Up until recently these feelings—these uncontrollable emotional swings—had a juvenile innocence to them that took off the edge.  Yes, anxiety, depression, and mania in children can be severe and painful, but in our boys it was relatively mild—enough to be present, but not enough to be too worrisome.

Then came puberty with all its changes, imbalances, and turmoil.  For both Mark and I, puberty was a major trigger, though the signs were apparent a bit earlier with Mark.  It seems this is true for Willy, too—and probably Alex, though he’s not quite there yet.

Knowing it was likely, even knowing it was coming, helps I’m sure, but not by much.  Having an intimate familiarity with depression helps us to be more understanding, but at the same time it seems to make the ache of watching it blossom in our son all the worse—at least for me.

I want to wrap Willy in my arms and make the hurt go away, but I know I can’t.  I do what I can, knowing it won’t be enough, knowing that for all I can do I cannot fight this battle for him.  I watch and I ache for my son and I ache all the more knowing that when it passes this time around, it’ll come back again and again and again.

The shadow of depression stretches over us.  The shades brought about by our genetic heritage dance in the overarching gloom.  I wait.  I love.  I help.  I ease.  But I cannot dispel the shades that tear away my son’s happy smiles, leaving a tired flatness in their place.  But I trust that the spring will return to his steps and the smiles will wreath his face in delight once more—for a time.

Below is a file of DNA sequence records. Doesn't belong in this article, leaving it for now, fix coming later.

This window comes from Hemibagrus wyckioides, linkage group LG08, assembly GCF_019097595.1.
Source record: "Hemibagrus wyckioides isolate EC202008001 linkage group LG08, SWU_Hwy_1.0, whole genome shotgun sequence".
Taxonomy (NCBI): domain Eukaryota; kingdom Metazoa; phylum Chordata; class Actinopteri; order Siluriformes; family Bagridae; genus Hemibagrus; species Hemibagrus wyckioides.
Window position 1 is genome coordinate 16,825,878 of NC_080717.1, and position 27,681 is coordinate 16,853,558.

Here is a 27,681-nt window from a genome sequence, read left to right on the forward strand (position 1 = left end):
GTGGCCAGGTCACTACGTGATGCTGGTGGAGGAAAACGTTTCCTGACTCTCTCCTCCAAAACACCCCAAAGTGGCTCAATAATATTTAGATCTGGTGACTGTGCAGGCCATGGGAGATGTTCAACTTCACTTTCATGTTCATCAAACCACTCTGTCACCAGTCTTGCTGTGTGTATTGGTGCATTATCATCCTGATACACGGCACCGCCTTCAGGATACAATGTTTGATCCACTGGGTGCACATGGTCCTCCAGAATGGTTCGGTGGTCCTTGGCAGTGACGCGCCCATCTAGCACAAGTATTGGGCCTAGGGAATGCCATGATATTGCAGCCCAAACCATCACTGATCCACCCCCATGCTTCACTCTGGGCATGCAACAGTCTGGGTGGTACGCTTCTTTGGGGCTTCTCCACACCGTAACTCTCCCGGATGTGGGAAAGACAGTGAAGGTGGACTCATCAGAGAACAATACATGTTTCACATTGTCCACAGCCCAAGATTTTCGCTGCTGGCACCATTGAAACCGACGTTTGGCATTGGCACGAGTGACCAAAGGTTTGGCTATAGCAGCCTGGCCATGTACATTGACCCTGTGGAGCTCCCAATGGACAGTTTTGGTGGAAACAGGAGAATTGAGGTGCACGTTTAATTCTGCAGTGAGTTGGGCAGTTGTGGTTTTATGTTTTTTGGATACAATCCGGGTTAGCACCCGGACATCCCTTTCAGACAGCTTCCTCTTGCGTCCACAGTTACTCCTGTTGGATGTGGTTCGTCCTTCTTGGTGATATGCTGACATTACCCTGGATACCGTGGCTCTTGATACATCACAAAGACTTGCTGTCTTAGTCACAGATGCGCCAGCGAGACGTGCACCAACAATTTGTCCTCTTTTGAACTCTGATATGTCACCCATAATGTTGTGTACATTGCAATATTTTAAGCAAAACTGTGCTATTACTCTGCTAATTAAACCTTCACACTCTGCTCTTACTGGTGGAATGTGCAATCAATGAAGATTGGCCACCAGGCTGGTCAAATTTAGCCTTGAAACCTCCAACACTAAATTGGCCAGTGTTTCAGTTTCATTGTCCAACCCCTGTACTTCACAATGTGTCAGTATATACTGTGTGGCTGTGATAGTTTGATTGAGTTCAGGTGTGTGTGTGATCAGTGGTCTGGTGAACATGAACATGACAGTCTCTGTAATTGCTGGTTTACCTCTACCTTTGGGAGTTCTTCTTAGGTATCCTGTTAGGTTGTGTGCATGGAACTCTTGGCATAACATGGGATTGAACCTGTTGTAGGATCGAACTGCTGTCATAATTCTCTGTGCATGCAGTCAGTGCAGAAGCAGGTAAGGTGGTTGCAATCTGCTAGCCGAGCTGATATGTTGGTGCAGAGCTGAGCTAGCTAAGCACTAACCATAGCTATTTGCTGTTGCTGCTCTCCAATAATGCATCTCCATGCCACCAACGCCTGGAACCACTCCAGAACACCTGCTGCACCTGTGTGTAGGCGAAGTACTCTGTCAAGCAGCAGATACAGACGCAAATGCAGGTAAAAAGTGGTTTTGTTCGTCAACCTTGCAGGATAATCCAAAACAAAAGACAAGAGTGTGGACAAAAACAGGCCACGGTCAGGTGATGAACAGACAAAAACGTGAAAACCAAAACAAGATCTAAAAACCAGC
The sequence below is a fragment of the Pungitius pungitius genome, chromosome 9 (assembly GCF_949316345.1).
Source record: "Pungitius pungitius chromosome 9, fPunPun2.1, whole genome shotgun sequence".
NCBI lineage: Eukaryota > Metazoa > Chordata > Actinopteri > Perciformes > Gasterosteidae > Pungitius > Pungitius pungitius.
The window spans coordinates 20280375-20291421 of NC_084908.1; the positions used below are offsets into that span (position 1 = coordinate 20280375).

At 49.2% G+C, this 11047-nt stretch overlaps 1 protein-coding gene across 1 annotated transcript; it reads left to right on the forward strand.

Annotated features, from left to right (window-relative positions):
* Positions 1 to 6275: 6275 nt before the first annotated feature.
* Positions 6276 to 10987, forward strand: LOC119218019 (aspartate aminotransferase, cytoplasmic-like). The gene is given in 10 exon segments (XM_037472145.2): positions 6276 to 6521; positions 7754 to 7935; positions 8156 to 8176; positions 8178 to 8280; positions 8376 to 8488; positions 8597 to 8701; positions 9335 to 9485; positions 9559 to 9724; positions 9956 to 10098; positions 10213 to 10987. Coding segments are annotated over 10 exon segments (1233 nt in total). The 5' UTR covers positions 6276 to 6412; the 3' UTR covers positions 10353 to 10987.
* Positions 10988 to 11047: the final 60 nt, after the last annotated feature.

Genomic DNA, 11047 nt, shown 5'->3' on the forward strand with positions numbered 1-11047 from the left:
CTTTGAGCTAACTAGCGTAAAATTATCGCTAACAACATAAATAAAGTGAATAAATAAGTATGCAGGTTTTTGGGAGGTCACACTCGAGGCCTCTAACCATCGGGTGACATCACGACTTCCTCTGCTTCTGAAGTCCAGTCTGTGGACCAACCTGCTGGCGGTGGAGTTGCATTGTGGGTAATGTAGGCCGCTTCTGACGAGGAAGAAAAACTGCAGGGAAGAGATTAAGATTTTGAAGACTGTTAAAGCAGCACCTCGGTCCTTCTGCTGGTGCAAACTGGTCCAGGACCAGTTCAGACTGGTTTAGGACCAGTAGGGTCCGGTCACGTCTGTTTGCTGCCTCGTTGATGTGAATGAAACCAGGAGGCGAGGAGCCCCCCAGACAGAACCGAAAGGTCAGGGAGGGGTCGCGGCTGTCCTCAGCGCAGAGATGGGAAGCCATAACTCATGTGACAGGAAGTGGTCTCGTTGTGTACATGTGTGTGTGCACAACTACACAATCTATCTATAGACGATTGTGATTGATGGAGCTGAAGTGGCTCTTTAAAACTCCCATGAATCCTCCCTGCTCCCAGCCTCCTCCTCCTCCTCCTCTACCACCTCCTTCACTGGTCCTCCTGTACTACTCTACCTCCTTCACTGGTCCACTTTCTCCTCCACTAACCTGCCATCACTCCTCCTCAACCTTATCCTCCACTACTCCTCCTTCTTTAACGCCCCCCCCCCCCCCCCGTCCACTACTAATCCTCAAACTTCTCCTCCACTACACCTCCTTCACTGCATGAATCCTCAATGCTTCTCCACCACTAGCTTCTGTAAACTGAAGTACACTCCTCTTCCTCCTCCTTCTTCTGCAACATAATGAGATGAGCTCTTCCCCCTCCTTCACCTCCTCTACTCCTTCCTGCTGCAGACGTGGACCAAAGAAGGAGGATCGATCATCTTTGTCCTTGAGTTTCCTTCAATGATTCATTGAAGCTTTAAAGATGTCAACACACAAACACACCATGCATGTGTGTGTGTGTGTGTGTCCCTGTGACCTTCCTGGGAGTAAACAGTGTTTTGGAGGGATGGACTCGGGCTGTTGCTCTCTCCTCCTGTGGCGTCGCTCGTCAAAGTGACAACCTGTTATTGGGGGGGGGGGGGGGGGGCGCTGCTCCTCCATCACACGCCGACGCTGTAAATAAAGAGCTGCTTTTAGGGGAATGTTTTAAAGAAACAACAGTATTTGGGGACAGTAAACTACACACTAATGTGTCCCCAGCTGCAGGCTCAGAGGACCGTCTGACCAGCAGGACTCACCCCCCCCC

Welcome to Spring Break!

  • Posted on March 21, 2011 at 9:02 AM

So, the boys have this whole week off from school.

What does this mean?  Well, it means that all usual weekday schedules are disrupted (both mine and theirs) and that Alex and Ben will be spending more time together than they usually do.  Have I mentioned lately that Alex and Ben don’t really get along?  See, they both persist with their aggressive behaviors and they both are usually interested in the same activities.  So, they fight.  A LOT.  I mean, they physically fight with each other—pinching, biting, pushing, hitting, kicking, tripping and so on.  It’s not pretty and I don’t like it.

I also have one new client with a fairly big project (Web site copy) in the works and more work available if this goes well.  Very exciting for me!  Plus, I have a prospective client coming to meet me today.  At my house; in my home.  This usually wouldn’t be a problem, because I schedule these meetings during school hours.  But there’s no school, thus no school hours.

It should be an interesting week.  In years past, the transition from school to no school to back to school has been rough, but this winter break went very well.  So, I’m hopeful that they boys will make the necessary adjustments with little fanfare.  But, then there’s that whole fighting thing and the fact that my success in obtaining a new client may depend on how well my children behave in the background.  It’s a fact of life, sure.  I’m used to it, yeah.  But…there’s still that anxiety humming just loud enough to distract me.

Wish me luck!